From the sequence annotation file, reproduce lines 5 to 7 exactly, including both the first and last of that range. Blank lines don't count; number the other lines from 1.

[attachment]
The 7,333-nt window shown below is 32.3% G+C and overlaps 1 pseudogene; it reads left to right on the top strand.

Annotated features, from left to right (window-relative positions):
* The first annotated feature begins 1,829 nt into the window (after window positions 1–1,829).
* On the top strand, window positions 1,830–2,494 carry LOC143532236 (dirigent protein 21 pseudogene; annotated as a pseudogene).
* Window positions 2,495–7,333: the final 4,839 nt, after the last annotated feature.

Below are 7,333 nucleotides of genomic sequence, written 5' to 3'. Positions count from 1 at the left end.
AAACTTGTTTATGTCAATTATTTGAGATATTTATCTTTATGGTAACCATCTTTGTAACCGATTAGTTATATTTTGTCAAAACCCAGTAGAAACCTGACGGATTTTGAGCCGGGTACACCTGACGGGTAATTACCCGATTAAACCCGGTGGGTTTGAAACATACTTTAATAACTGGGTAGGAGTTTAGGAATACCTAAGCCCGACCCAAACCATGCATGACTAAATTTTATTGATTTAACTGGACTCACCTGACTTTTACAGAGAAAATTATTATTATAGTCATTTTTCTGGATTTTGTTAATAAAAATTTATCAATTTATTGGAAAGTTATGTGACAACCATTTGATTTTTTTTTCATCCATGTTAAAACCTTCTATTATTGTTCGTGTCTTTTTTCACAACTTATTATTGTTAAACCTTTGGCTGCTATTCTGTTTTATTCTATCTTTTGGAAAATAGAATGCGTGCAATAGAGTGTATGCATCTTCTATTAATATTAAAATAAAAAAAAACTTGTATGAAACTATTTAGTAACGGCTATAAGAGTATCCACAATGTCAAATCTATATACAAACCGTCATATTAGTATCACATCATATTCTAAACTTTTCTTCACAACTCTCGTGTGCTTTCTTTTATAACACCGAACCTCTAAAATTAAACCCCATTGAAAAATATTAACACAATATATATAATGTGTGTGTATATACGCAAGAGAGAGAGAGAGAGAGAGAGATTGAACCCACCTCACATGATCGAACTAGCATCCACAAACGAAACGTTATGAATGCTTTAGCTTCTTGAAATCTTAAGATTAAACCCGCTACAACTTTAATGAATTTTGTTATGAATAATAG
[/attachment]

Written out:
* Window positions 2,495–7,333: the final 4,839 nt, after the last annotated feature.

Below are 7,333 nucleotides of genomic sequence, written 5' to 3'. Positions count from 1 at the left end.
AAACTTGTTTATGTCAATTATTTGAGATATTTATCTTTATGGTAACCATCTTTGTAACCGATTAGTTATATTTTGTCAAAACCCAGTAGAAACCTGACGGATTTTGAGCCGGGTACACCTGACGGGTAATTACCCGATTAAACCCGGTGGGTTTGAAACATACTTTAATAACTGGGTAGGAGTTTAGGAATACCTAAGCCCGACCCAAACCATGCATGACTAAATTTTATTGATTTAACTGGACTCACCTGACTTTTACAGAGAAAATTATTATTATAGTCATTTTTCTGGATTTTGTTAATAAAAATTTATCAATTTATTGGAAAGTTATGTGACAACCATTTGATTTTTTTTTCATCCATGTTAAAACCTTCTATTATTGTTCGTGTCTTTTTTCACAACTTATTATTGTTAAACCTTTGGCTGCTATTCTGTTTTATTCTATCTTTTGGAAAATAGAATGCGTGCAATAGAGTGTATGCATCTTCTATTAATATTAAAATAAAAAAAAACTTGTATGAAACTATTTAGTAACGGCTATAAGAGTATCCACAATGTCAAATCTATATACAAACCGTCATATTAGTATCACATCATATTCTAAACTTTTCTTCACAACTCTCGTGTGCTTTCTTTTATAACACCGAACCTCTAAAATTAAACCCCATTGAAAAATATTAACACAATATATATAATGTGTGTGTATATACGCAAGAGAGAGAGAGAGAGAGAGAGATTGAACCCACCTCACATGATCGAACTAGCATCCACAAACGAAACGTTATGAATGCTTTAGCTTCTTGAAATCTTAAGATTAAACCCGCTACAACTTTAATGAATTTTGTTATGAATAATAG